The following article appeared in the Idaho Mountain Express,
Ketchum, Idaho, May 25, 2005. View the original article online at
Group continues to fight land trades in Stanley
By GREG STAHL
Idaho Mountain Express Staff Writer
Lynne Stone shows the lands along Valley Creek near
Stanley that would be given to the city for development as part of the
Central Idaho Economic Development and Recreation Act. Express photo
by Greg Stahl
One doesn't have to look around very long to uncover opposition to
Congressman Mike Simpson's wilderness and economic development proposal
for Central Idaho.
So far, four camps have been leading the charge: Sawtooth Valley
snowmobilers, Stanley-area residents who are opposed to 162 acres of
federal land giveaways in and around Stanley, the Sierra Club, and
advocates for more widespread wilderness protections who view Simpson's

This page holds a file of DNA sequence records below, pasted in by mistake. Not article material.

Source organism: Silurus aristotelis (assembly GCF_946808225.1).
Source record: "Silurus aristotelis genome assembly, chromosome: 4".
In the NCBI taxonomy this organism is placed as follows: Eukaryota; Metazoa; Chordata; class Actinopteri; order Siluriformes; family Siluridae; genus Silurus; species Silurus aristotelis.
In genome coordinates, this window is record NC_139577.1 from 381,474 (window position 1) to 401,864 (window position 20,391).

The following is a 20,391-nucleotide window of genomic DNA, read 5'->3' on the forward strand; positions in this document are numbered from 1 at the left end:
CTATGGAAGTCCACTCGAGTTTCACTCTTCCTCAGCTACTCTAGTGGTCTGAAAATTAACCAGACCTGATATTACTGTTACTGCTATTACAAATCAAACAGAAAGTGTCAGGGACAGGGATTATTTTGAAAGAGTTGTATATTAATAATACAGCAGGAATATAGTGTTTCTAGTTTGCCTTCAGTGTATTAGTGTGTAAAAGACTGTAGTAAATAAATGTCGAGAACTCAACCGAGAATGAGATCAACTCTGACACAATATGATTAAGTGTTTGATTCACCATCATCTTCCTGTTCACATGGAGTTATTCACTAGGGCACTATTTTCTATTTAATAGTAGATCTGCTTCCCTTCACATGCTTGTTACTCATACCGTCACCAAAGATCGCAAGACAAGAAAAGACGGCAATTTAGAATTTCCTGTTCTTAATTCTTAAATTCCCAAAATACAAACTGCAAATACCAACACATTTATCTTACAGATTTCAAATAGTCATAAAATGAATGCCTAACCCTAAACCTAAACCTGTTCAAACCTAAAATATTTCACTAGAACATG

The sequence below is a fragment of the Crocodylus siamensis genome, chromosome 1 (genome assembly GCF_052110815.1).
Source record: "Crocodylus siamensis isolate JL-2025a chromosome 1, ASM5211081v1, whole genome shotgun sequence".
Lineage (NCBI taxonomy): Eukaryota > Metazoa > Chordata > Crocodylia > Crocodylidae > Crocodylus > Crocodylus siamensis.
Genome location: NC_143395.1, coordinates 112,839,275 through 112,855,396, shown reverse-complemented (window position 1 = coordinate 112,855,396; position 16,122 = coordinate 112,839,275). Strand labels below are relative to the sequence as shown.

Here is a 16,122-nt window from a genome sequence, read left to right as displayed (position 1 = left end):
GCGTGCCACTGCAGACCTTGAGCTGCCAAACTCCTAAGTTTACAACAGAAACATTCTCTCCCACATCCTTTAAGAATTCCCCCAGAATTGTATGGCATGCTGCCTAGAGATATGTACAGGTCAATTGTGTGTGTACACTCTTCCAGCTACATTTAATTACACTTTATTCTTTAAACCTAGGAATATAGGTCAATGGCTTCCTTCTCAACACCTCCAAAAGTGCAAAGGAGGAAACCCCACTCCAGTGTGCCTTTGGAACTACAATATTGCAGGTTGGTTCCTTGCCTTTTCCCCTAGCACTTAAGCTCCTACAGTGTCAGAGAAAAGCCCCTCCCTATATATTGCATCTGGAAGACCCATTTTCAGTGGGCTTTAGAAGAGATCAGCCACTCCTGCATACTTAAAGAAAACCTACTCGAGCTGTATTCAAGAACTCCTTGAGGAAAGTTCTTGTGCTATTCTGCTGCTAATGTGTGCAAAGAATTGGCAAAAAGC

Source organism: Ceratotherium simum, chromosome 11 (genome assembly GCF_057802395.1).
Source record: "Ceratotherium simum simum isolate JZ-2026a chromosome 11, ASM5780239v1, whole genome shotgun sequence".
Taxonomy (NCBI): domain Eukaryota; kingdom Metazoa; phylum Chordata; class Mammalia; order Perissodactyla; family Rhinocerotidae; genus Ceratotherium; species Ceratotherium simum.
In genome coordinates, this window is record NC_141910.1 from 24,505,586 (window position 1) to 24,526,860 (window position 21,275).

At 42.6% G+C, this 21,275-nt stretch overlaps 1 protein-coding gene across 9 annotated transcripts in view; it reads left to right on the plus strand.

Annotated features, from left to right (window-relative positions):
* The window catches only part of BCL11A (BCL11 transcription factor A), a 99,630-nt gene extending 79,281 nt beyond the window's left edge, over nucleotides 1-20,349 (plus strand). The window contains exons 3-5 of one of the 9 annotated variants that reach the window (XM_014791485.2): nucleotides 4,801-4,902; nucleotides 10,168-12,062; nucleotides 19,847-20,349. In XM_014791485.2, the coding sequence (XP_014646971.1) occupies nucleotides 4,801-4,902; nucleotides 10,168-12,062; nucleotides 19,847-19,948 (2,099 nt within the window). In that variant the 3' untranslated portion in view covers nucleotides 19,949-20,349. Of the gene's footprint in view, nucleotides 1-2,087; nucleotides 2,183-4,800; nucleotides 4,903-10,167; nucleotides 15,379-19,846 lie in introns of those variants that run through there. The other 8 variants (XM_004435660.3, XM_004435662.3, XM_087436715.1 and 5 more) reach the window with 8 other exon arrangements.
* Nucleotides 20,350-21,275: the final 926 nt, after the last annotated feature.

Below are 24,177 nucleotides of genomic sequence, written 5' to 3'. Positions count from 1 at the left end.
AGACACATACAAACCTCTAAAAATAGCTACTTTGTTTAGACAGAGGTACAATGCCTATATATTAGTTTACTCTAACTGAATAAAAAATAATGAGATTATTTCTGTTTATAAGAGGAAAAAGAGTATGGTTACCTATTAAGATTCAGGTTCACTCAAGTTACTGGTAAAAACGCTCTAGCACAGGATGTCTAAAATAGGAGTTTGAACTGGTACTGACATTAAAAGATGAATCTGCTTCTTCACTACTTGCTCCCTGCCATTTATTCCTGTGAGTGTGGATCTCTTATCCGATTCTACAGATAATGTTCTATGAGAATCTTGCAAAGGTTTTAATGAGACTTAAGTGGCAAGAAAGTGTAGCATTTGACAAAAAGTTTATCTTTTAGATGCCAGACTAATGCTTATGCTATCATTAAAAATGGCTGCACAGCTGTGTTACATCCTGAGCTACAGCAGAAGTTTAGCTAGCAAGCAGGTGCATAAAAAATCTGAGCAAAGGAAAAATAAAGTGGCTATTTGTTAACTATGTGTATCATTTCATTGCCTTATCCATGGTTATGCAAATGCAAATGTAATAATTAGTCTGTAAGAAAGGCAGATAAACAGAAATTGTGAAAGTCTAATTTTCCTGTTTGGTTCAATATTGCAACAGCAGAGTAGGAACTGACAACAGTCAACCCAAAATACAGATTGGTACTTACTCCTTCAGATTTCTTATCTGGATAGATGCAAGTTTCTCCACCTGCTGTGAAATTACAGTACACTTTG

proposal as too much of a concession.
More opponents are sure to turn up.
Among those leading the charge is long-time Central Idaho resident and
environmental activist Lynne Stone, the executive director of the Boulder
White Clouds Council.
Although she is wildly unhappy with Simpson's proposed land giveaways
around Stanley, Stone said she is not sure if that part of the legislation
will kill her overall support for the bill.
"I'm absolutely opposed to giving away 162 acres of the Sawtooth National
Recreation Area to Stanley [and Custer County]," Stone said. "I don't
think the Central Idaho Economic Development and Recreation Act has to
have this parcel in there in order to pass."
During a tour of some of the lands proposed to be given to Stanley, Stone
showed that a parcel along the banks of Valley Creek will need to be
filled with soil to raise it above the water table. She showed that homes
built on a bench above Valley Creek will be visible from Stanley.
She said the homes would be "Sun Valley-style ghost houses." The property
does have views that put most Wood River Valley views to shame.
But Simpson countered Stone's allegations.
"I am guaranteeing you that if we took this out, there would be the
controversy of something else," he said. "This is more than just a
wilderness bill. This is a Central Idaho economic development bill, also."
He also said the land gifts will not set a precedent. This is the last
wilderness bill possible in the Sawtooth Valley, he pointed out.
"This is all (the land gifts) I'll support," he said.